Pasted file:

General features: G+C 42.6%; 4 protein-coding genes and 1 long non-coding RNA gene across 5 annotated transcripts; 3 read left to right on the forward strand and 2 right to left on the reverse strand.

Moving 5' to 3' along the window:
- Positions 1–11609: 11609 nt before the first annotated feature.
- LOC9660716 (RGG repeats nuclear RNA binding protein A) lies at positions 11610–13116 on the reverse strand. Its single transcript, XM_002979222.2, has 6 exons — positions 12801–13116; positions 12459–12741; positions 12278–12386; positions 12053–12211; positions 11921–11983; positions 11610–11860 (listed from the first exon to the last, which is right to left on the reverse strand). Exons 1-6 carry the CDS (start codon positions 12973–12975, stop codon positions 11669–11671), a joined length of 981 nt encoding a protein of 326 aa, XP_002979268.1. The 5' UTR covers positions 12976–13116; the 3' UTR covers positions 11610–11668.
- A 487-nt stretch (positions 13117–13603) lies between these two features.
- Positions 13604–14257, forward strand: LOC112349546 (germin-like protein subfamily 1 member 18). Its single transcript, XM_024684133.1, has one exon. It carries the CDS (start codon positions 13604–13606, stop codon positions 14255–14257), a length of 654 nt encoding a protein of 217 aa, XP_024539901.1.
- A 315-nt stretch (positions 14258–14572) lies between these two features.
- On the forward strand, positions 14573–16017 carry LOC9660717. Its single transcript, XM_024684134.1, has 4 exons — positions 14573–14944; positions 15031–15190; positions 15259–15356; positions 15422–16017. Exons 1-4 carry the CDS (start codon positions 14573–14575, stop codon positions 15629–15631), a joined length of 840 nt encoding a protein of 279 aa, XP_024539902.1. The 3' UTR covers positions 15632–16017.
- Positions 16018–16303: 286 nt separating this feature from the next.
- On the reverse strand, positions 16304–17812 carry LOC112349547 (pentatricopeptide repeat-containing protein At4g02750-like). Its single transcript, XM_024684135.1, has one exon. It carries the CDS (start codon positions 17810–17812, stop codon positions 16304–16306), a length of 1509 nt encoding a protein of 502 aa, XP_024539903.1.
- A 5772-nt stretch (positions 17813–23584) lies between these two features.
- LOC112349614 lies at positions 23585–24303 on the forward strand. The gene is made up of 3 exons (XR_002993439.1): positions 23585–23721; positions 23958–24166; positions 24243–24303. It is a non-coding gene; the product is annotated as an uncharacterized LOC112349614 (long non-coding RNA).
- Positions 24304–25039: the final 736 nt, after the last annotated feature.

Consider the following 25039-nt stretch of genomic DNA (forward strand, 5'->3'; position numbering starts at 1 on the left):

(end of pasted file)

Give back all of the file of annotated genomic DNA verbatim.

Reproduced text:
General features: G+C 42.6%; 4 protein-coding genes and 1 long non-coding RNA gene across 5 annotated transcripts; 3 read left to right on the forward strand and 2 right to left on the reverse strand.

Moving 5' to 3' along the window:
- Positions 1–11609: 11609 nt before the first annotated feature.
- LOC9660716 (RGG repeats nuclear RNA binding protein A) lies at positions 11610–13116 on the reverse strand. Its single transcript, XM_002979222.2, has 6 exons — positions 12801–13116; positions 12459–12741; positions 12278–12386; positions 12053–12211; positions 11921–11983; positions 11610–11860 (listed from the first exon to the last, which is right to left on the reverse strand). Exons 1-6 carry the CDS (start codon positions 12973–12975, stop codon positions 11669–11671), a joined length of 981 nt encoding a protein of 326 aa, XP_002979268.1. The 5' UTR covers positions 12976–13116; the 3' UTR covers positions 11610–11668.
- A 487-nt stretch (positions 13117–13603) lies between these two features.
- Positions 13604–14257, forward strand: LOC112349546 (germin-like protein subfamily 1 member 18). Its single transcript, XM_024684133.1, has one exon. It carries the CDS (start codon positions 13604–13606, stop codon positions 14255–14257), a length of 654 nt encoding a protein of 217 aa, XP_024539901.1.
- A 315-nt stretch (positions 14258–14572) lies between these two features.
- On the forward strand, positions 14573–16017 carry LOC9660717. Its single transcript, XM_024684134.1, has 4 exons — positions 14573–14944; positions 15031–15190; positions 15259–15356; positions 15422–16017. Exons 1-4 carry the CDS (start codon positions 14573–14575, stop codon positions 15629–15631), a joined length of 840 nt encoding a protein of 279 aa, XP_024539902.1. The 3' UTR covers positions 15632–16017.
- Positions 16018–16303: 286 nt separating this feature from the next.
- On the reverse strand, positions 16304–17812 carry LOC112349547 (pentatricopeptide repeat-containing protein At4g02750-like). Its single transcript, XM_024684135.1, has one exon. It carries the CDS (start codon positions 17810–17812, stop codon positions 16304–16306), a length of 1509 nt encoding a protein of 502 aa, XP_024539903.1.
- A 5772-nt stretch (positions 17813–23584) lies between these two features.
- LOC112349614 lies at positions 23585–24303 on the forward strand. The gene is made up of 3 exons (XR_002993439.1): positions 23585–23721; positions 23958–24166; positions 24243–24303. It is a non-coding gene; the product is annotated as an uncharacterized LOC112349614 (long non-coding RNA).
- Positions 24304–25039: the final 736 nt, after the last annotated feature.

Consider the following 25039-nt stretch of genomic DNA (forward strand, 5'->3'; position numbering starts at 1 on the left):